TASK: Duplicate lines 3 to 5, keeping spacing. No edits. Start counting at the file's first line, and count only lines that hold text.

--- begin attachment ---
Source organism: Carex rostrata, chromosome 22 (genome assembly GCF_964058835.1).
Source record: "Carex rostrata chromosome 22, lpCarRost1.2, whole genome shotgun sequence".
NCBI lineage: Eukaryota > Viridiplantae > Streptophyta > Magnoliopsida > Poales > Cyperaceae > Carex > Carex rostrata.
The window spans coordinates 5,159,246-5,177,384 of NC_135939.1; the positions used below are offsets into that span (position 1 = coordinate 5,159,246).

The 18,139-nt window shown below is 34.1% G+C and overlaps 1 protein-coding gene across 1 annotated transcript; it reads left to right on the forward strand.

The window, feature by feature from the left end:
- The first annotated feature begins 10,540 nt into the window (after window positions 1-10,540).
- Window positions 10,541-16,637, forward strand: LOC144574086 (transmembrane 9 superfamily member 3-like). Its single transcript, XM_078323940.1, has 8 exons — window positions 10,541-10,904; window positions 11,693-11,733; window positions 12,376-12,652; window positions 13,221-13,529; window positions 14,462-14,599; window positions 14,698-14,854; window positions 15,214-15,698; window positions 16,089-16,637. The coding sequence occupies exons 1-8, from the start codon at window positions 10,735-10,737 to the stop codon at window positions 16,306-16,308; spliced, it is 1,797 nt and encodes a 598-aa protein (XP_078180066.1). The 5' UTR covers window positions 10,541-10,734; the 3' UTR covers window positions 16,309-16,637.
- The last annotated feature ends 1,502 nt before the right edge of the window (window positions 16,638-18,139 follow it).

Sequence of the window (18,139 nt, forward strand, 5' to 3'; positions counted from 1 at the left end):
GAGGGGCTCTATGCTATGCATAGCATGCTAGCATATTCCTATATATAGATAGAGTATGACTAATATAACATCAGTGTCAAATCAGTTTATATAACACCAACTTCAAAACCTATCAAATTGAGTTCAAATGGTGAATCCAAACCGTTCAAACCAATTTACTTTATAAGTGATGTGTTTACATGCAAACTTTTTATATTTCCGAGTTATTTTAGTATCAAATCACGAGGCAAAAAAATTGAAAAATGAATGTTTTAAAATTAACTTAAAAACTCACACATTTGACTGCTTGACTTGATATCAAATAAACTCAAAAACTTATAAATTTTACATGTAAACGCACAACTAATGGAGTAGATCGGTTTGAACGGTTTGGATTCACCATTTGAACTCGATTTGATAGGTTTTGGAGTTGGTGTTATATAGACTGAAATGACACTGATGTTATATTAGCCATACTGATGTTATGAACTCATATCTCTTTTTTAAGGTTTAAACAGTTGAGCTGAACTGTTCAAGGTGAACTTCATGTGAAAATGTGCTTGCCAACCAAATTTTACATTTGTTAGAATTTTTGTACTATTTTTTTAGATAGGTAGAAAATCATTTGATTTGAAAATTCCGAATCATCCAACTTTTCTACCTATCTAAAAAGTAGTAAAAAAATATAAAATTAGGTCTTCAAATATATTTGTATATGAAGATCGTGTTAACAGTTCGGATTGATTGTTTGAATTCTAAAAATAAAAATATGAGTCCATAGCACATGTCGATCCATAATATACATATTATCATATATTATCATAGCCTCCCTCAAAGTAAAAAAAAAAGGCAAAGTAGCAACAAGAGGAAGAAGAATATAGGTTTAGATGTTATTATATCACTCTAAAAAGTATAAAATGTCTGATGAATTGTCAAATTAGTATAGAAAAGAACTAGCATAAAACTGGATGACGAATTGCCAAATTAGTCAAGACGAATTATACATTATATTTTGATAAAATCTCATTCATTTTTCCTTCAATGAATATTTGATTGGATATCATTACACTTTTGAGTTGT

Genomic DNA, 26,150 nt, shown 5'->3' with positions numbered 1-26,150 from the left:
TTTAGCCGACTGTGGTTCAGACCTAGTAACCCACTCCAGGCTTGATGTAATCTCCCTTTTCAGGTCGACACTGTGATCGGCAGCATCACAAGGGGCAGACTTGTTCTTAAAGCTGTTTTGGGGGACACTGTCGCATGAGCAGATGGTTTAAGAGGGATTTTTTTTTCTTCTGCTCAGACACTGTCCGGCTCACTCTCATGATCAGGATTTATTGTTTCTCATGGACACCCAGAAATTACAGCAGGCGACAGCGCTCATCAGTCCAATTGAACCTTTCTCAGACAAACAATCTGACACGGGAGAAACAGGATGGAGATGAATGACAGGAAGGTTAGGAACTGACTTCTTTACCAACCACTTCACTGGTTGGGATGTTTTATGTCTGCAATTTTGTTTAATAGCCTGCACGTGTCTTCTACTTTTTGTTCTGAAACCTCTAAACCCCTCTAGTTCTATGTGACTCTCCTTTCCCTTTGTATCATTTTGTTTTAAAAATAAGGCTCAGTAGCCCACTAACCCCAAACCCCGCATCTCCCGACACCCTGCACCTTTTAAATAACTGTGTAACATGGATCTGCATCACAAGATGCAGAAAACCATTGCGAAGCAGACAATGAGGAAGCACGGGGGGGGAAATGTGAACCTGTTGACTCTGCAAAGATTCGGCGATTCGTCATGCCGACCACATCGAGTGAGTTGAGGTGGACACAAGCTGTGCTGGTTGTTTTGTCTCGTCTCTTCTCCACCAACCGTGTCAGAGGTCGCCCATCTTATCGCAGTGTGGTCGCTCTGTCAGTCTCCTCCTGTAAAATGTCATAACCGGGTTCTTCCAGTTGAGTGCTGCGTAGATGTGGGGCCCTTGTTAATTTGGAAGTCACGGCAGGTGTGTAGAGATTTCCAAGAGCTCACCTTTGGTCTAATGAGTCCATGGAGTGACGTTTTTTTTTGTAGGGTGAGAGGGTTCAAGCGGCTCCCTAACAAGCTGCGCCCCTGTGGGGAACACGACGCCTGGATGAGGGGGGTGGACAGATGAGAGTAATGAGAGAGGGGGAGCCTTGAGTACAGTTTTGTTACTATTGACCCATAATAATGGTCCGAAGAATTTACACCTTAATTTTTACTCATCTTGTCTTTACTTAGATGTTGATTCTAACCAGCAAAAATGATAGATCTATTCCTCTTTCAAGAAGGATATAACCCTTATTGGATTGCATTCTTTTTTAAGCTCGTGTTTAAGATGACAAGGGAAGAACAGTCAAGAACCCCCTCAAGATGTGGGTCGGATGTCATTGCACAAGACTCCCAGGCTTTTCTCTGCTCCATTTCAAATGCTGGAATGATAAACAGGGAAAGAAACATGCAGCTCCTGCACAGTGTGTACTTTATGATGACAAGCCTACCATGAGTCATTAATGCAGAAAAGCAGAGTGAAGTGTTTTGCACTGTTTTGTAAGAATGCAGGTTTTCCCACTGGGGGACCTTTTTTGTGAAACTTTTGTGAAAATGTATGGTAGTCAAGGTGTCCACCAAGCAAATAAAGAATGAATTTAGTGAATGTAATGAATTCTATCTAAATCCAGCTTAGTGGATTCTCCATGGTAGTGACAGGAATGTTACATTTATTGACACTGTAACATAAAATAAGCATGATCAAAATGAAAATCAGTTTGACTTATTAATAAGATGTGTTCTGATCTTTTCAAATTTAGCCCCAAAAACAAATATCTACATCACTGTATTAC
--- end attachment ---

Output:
NCBI lineage: Eukaryota > Viridiplantae > Streptophyta > Magnoliopsida > Poales > Cyperaceae > Carex > Carex rostrata.
The window spans coordinates 5,159,246-5,177,384 of NC_135939.1; the positions used below are offsets into that span (position 1 = coordinate 5,159,246).

The 18,139-nt window shown below is 34.1% G+C and overlaps 1 protein-coding gene across 1 annotated transcript; it reads left to right on the forward strand.